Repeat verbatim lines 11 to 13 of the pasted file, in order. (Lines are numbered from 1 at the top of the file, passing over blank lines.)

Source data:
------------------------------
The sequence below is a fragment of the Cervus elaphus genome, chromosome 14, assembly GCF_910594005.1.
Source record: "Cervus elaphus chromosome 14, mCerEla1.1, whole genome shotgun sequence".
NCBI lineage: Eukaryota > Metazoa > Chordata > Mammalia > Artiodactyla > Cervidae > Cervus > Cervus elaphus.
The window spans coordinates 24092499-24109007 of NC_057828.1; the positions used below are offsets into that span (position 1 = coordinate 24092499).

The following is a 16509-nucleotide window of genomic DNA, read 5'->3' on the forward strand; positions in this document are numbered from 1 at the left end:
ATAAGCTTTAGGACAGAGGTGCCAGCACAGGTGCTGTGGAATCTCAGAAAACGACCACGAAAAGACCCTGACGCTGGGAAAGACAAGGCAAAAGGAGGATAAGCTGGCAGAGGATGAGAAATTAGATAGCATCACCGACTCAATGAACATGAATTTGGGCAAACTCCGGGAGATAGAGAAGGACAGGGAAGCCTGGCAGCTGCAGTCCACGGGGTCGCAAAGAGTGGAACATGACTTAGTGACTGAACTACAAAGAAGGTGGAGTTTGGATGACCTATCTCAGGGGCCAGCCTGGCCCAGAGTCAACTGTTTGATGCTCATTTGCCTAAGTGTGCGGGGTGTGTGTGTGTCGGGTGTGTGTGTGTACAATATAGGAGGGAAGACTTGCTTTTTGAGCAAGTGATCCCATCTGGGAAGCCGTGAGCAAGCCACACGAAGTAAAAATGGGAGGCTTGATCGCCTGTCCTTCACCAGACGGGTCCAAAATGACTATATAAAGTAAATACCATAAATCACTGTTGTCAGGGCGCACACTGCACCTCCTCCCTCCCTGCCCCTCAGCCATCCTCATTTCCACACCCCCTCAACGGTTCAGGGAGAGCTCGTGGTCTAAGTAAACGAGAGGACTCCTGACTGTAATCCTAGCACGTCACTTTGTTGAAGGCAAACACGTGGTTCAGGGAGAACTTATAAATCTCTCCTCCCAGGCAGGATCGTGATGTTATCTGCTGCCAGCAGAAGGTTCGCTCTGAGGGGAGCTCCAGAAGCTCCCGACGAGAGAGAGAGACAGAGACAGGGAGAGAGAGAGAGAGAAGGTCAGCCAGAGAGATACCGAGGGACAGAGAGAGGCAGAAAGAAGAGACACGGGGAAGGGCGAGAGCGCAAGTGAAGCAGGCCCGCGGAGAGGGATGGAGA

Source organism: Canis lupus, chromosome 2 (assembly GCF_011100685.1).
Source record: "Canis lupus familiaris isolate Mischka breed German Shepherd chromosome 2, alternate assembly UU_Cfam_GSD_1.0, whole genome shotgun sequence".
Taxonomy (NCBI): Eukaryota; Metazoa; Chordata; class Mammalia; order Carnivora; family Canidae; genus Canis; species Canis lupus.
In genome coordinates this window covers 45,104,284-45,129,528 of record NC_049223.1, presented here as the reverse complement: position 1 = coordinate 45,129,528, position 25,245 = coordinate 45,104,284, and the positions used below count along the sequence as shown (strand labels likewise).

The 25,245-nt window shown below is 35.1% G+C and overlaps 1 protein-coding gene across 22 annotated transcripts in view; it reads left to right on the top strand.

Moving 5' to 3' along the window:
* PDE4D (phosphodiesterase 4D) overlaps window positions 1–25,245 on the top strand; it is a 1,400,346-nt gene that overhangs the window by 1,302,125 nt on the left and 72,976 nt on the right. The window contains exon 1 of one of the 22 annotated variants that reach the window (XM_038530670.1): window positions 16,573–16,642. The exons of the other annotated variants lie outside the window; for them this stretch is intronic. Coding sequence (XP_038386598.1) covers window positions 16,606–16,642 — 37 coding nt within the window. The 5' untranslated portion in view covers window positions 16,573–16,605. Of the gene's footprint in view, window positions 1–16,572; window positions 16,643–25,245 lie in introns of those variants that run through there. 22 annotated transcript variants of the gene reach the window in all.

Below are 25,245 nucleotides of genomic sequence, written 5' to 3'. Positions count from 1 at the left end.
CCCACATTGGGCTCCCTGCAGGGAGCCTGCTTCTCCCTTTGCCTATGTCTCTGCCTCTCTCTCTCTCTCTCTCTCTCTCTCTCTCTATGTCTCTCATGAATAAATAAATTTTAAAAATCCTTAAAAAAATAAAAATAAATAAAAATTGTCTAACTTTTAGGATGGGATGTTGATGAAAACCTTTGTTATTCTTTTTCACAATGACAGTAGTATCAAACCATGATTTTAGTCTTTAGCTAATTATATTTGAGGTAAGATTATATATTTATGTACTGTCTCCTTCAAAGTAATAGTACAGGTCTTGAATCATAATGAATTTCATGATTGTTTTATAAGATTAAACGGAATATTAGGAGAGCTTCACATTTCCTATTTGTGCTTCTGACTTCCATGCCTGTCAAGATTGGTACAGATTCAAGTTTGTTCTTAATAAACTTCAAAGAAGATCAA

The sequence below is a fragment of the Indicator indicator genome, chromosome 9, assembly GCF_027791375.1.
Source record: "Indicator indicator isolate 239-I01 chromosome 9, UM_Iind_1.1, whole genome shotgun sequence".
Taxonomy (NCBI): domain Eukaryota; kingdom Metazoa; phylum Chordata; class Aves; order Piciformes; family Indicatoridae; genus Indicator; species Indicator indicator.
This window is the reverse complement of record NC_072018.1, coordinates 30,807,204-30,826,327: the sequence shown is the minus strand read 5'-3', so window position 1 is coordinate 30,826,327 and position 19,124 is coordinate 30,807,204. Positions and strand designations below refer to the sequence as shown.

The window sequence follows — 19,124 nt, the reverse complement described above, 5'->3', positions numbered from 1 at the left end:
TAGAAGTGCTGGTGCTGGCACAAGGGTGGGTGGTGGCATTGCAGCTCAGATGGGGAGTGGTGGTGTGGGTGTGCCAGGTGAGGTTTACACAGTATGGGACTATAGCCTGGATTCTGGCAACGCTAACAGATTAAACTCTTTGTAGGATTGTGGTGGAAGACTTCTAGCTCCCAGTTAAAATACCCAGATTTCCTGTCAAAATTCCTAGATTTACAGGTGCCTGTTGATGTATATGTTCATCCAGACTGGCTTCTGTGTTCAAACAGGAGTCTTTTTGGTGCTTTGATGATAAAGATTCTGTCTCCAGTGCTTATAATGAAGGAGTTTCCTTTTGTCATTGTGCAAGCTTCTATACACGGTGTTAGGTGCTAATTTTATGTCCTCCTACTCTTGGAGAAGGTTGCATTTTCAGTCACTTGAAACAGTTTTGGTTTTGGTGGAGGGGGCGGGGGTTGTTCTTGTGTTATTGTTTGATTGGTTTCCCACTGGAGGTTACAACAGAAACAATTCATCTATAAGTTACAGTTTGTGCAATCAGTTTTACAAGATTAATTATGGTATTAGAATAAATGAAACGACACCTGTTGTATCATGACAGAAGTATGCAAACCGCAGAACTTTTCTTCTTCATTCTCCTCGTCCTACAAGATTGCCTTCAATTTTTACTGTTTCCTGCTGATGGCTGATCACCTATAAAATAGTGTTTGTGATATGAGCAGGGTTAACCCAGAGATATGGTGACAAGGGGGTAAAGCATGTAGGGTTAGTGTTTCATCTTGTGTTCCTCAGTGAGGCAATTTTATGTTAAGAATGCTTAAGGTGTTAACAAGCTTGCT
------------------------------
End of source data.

The 25,245-nt window shown below is 35.1% G+C and overlaps 1 protein-coding gene across 22 annotated transcripts in view; it reads left to right on the top strand.

Moving 5' to 3' along the window:
* PDE4D (phosphodiesterase 4D) overlaps window positions 1–25,245 on the top strand; it is a 1,400,346-nt gene that overhangs the window by 1,302,125 nt on the left and 72,976 nt on the right. The window contains exon 1 of one of the 22 annotated variants that reach the window (XM_038530670.1): window positions 16,573–16,642. The exons of the other annotated variants lie outside the window; for them this stretch is intronic. Coding sequence (XP_038386598.1) covers window positions 16,606–16,642 — 37 coding nt within the window. The 5' untranslated portion in view covers window positions 16,573–16,605. Of the gene's footprint in view, window positions 1–16,572; window positions 16,643–25,245 lie in introns of those variants that run through there. 22 annotated transcript variants of the gene reach the window in all.